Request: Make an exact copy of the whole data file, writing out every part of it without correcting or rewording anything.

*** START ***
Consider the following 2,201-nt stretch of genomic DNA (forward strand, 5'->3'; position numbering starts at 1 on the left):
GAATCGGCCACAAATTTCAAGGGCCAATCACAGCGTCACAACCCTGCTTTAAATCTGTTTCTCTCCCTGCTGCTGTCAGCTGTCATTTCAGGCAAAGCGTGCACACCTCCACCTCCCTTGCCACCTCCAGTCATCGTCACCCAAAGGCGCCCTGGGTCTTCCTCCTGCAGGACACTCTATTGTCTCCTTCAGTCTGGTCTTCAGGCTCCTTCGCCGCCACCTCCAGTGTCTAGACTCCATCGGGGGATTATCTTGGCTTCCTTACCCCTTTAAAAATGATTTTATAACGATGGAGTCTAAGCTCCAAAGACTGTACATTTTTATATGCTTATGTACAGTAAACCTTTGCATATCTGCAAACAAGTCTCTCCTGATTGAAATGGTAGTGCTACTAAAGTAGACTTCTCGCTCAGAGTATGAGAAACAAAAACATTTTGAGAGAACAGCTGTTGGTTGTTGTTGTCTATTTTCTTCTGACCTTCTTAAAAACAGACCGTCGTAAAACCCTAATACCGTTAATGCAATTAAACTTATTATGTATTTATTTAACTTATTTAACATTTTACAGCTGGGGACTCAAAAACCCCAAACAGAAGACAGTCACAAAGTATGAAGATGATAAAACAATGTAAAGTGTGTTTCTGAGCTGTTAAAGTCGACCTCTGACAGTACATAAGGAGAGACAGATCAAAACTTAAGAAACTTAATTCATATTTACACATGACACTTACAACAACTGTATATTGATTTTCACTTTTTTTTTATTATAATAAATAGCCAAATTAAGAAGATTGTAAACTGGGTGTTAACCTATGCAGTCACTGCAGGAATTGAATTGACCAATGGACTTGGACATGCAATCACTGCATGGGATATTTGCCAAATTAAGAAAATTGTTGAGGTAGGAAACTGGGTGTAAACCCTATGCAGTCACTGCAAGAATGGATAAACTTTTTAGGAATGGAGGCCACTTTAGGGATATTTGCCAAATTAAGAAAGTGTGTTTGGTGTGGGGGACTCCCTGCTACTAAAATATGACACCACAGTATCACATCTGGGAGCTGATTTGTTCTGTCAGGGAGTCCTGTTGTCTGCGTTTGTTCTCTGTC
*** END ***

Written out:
Consider the following 2,201-nt stretch of genomic DNA (forward strand, 5'->3'; position numbering starts at 1 on the left):
GAATCGGCCACAAATTTCAAGGGCCAATCACAGCGTCACAACCCTGCTTTAAATCTGTTTCTCTCCCTGCTGCTGTCAGCTGTCATTTCAGGCAAAGCGTGCACACCTCCACCTCCCTTGCCACCTCCAGTCATCGTCACCCAAAGGCGCCCTGGGTCTTCCTCCTGCAGGACACTCTATTGTCTCCTTCAGTCTGGTCTTCAGGCTCCTTCGCCGCCACCTCCAGTGTCTAGACTCCATCGGGGGATTATCTTGGCTTCCTTACCCCTTTAAAAATGATTTTATAACGATGGAGTCTAAGCTCCAAAGACTGTACATTTTTATATGCTTATGTACAGTAAACCTTTGCATATCTGCAAACAAGTCTCTCCTGATTGAAATGGTAGTGCTACTAAAGTAGACTTCTCGCTCAGAGTATGAGAAACAAAAACATTTTGAGAGAACAGCTGTTGGTTGTTGTTGTCTATTTTCTTCTGACCTTCTTAAAAACAGACCGTCGTAAAACCCTAATACCGTTAATGCAATTAAACTTATTATGTATTTATTTAACTTATTTAACATTTTACAGCTGGGGACTCAAAAACCCCAAACAGAAGACAGTCACAAAGTATGAAGATGATAAAACAATGTAAAGTGTGTTTCTGAGCTGTTAAAGTCGACCTCTGACAGTACATAAGGAGAGACAGATCAAAACTTAAGAAACTTAATTCATATTTACACATGACACTTACAACAACTGTATATTGATTTTCACTTTTTTTTTATTATAATAAATAGCCAAATTAAGAAGATTGTAAACTGGGTGTTAACCTATGCAGTCACTGCAGGAATTGAATTGACCAATGGACTTGGACATGCAATCACTGCATGGGATATTTGCCAAATTAAGAAAATTGTTGAGGTAGGAAACTGGGTGTAAACCCTATGCAGTCACTGCAAGAATGGATAAACTTTTTAGGAATGGAGGCCACTTTAGGGATATTTGCCAAATTAAGAAAGTGTGTTTGGTGTGGGGGACTCCCTGCTACTAAAATATGACACCACAGTATCACATCTGGGAGCTGATTTGTTCTGTCAGGGAGTCCTGTTGTCTGCGTTTGTTCTCTGTC